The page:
Monday, August 26, 2013

nterventions for replacing missing teeth: antibiotics at dental implant placement to prevent complications.

Cochrane Database Syst Rev. 2013 Jul 31;7:CD004152. doi: 10.1002/14651858.CD004152.pub4.

Abstract

BACKGROUND:

Some dental implant failures may be due to bacterial contamination at implant insertion. Infections around biomaterials are difficult to treat, and almost all infected implants have to be removed. In general, antibiotic prophylaxis in surgery is only indicated for patients at risk of infectious endocarditis; with reduced host-response; when surgery is performed in infected sites; in cases of extensive and prolonged surgical interventions; and when large foreign materials are implanted. A variety of prophylactic systemic antibiotic regimens have been suggested to minimise infections after dental implant placement. More recent protocols recommended short-term prophylaxis, if antibiotics have to be used. Adverse events may occur with the administration of antibiotics, and can range from diarrhoea to life-threatening allergic reactions. Another major concern associated with the widespread use of antibiotics is the selection of antibiotic-resistant bacteria. The use of prophylactic antibiotics in implant dentistry is controversial.

OBJECTIVES:

To assess the beneficial or harmful effects of systemic prophylactic antibiotics at dental implant placement versus no antibiotic or placebo administration and, if antibiotics are beneficial, to determine which type, dosage and duration is the most effective.

SEARCH METHODS:

We searched the Cochrane Oral Health Group's Trials Register (to 17 June 2013), the Cochrane Central Register of Controlled Trials (CENTRAL) (The Cochrane Library 2013, Issue 5), MEDLINE via OVID (1946 to 17 June 2013) and EMBASE via OVID (1980 to 17 June 2013). There were no language or date restrictions placed on the searches of the electronic databases.

SELECTION CRITERIA:

Randomised controlled clinical trials (RCTs) with a follow-up of at least three months, that compared the administration of various prophylactic antibiotic regimens versus no antibiotics to people undergoing dental implant placement. Outcome measures included prosthesis failures, implant failures, postoperative infections and adverse events (gastrointestinal, hypersensitivity, etc).

DATA COLLECTION AND ANALYSIS:

Screening of eligible studies, assessment of the risk of bias of the trials and data extraction were conducted in duplicate and independently by two review authors. Results were expressed as risk ratios (RRs) using a random-effects model for dichotomous outcomes with 95% confidence intervals (CIs). Heterogeneity, including both clinical and methodological factors, was to be investigated.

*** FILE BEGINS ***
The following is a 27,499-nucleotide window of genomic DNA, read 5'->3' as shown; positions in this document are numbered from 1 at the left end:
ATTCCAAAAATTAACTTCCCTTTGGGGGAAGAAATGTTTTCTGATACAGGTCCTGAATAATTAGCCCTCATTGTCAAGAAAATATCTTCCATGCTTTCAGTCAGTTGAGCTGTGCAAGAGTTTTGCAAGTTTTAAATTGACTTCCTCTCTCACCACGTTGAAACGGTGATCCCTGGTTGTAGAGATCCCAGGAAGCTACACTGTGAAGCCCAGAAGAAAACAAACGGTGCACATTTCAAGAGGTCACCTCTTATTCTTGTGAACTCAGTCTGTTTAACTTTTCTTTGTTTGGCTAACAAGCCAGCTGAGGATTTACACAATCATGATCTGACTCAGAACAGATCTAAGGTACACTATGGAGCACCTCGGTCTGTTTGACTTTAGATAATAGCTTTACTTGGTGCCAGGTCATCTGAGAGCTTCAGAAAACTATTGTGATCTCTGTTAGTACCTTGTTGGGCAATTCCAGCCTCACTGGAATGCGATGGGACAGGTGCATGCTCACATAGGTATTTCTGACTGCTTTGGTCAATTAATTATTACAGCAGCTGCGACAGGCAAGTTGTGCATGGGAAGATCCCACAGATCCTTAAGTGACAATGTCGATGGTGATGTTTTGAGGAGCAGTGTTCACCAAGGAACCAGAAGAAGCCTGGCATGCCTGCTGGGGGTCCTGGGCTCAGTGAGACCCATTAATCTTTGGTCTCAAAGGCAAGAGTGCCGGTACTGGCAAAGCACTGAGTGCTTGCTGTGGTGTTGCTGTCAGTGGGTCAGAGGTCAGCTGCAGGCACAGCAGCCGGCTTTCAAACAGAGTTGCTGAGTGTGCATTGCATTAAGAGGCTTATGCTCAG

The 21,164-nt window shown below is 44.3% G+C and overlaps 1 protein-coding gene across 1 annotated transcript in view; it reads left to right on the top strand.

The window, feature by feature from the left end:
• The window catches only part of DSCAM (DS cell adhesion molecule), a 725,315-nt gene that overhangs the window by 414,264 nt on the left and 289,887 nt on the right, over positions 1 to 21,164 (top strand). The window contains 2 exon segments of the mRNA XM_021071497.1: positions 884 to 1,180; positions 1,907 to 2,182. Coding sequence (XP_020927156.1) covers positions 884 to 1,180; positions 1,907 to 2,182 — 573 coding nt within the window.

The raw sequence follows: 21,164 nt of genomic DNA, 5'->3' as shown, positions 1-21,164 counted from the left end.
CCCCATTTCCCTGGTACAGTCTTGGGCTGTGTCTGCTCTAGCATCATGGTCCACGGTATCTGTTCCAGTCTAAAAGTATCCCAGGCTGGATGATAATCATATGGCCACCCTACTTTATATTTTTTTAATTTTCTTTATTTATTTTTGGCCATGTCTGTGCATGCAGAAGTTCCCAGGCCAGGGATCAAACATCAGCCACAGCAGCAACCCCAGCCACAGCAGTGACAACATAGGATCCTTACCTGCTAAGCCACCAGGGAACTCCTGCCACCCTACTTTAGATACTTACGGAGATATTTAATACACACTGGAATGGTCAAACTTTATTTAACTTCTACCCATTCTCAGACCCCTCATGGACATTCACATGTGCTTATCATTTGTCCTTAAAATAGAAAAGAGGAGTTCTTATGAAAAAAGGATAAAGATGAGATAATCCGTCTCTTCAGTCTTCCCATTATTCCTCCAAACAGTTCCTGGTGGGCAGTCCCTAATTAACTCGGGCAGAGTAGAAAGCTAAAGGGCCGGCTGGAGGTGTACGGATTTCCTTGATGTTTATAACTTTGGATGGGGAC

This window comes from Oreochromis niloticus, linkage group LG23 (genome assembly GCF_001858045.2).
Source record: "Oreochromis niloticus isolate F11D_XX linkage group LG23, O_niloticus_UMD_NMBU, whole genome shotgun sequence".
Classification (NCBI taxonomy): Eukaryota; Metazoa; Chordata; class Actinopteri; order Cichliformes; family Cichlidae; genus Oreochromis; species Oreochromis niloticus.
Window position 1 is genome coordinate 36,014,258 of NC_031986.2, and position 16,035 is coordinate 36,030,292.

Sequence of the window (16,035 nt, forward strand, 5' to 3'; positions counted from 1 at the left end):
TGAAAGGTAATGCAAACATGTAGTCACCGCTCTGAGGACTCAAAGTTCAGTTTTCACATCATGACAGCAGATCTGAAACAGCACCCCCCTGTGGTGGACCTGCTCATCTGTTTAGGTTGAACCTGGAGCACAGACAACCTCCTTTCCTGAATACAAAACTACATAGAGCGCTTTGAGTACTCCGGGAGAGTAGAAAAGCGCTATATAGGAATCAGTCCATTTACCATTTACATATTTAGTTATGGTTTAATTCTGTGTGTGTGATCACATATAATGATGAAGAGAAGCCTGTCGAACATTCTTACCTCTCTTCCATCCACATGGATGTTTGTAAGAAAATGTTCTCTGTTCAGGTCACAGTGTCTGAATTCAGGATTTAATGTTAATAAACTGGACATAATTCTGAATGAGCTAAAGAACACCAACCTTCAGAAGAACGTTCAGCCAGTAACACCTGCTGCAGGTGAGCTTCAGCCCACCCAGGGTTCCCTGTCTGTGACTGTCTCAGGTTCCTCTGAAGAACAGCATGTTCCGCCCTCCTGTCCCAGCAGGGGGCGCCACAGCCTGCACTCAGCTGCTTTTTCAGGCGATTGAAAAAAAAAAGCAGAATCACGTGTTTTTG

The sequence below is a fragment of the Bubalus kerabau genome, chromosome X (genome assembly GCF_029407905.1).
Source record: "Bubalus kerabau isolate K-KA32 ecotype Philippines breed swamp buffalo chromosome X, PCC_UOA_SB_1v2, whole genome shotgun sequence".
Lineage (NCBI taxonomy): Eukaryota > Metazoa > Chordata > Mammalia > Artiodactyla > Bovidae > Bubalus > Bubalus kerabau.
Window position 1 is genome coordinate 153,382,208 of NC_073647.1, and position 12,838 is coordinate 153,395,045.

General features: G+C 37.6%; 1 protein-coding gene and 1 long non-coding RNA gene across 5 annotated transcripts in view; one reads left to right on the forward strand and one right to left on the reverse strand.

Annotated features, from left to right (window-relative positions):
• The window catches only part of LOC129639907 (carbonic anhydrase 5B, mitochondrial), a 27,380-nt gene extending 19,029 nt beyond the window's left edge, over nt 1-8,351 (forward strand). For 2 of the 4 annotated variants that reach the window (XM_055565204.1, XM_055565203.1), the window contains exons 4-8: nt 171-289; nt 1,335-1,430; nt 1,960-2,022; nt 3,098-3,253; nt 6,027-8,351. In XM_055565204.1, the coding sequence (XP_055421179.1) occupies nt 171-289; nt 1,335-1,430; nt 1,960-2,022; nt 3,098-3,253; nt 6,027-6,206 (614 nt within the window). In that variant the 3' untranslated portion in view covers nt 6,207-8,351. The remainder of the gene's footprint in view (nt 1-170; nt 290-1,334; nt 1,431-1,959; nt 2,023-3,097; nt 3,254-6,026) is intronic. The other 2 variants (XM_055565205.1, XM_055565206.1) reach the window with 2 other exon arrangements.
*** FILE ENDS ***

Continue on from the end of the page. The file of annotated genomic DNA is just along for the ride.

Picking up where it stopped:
MAIN RESULTS:

Six RCTs with 1162 participants were included: three trials compared 2 g of preoperative amoxicillin versus placebo (927 participants), one compared 3 g of preoperative amoxicillin versus placebo (55 participants), one compared 1 g of preoperative amoxicillin plus 500 mg four times a day for two days versus no antibiotics (80 participants), and one compared four groups: (1) 2 g of preoperative amoxicillin; (2) 2 g of preoperative amoxicillin plus 1 g twice a day for seven days; (3) 1 g of postoperative amoxicillin twice a day for seven days, and (4) no antibiotics (100 participants). The overall body of evidence was considered to be of moderate quality. The meta-analyses of the six trials showed a statistically significant higher number of participants experiencing implant failures in the group not receiving antibiotics (RR 0.33; 95% CI 0.16 to 0.67, P value 0.002, heterogeneity: Tau(2) 0.00; Chi(2) 2.87, df = 5 (P value 0.57); I(2) 0%). The number needed to treat for one additional beneficial outcome (NNTB) to prevent one person having an implant failure is 25 (95% CI 14 to 100), based on an implant failure rate of 6% in participants not receiving antibiotics. There was borderline statistical significance for prosthesis failures (RR 0.44; 95% CI 0.19 to 1.00), with no statistically significant differences for infections (RR 0.69; 95% CI 0.36 to 1.35), or adverse events (RR 1; 95% CI 0.06 to 15.85) (only two minor adverse events were recorded, one in the placebo group). No conclusive information can be derived from the only trial that compared three different durations of antibiotic prophylaxis since no event (implant/prosthesis failures, infections or adverse events) occurred in any of the 25 participants included in each study group. There were no trials that evaluated different antibiotics or different antibiotic dosages.

AUTHORS' CONCLUSIONS:

Scientific evidence suggests that, in general, antibiotics are beneficial for reducing failure of dental implants placed in ordinary conditions. Specifically 2 g or 3 g of amoxicillin given orally, as a single administration, one hour preoperatively significantly reduces failure of dental implants. No significant adverse events were reported. It might be sensible to suggest the use of a single dose of 2 g prophylactic amoxicillin prior to dental implant placement. It is still unknown whether postoperative antibiotics are beneficial, and which antibiotic is the most effective.

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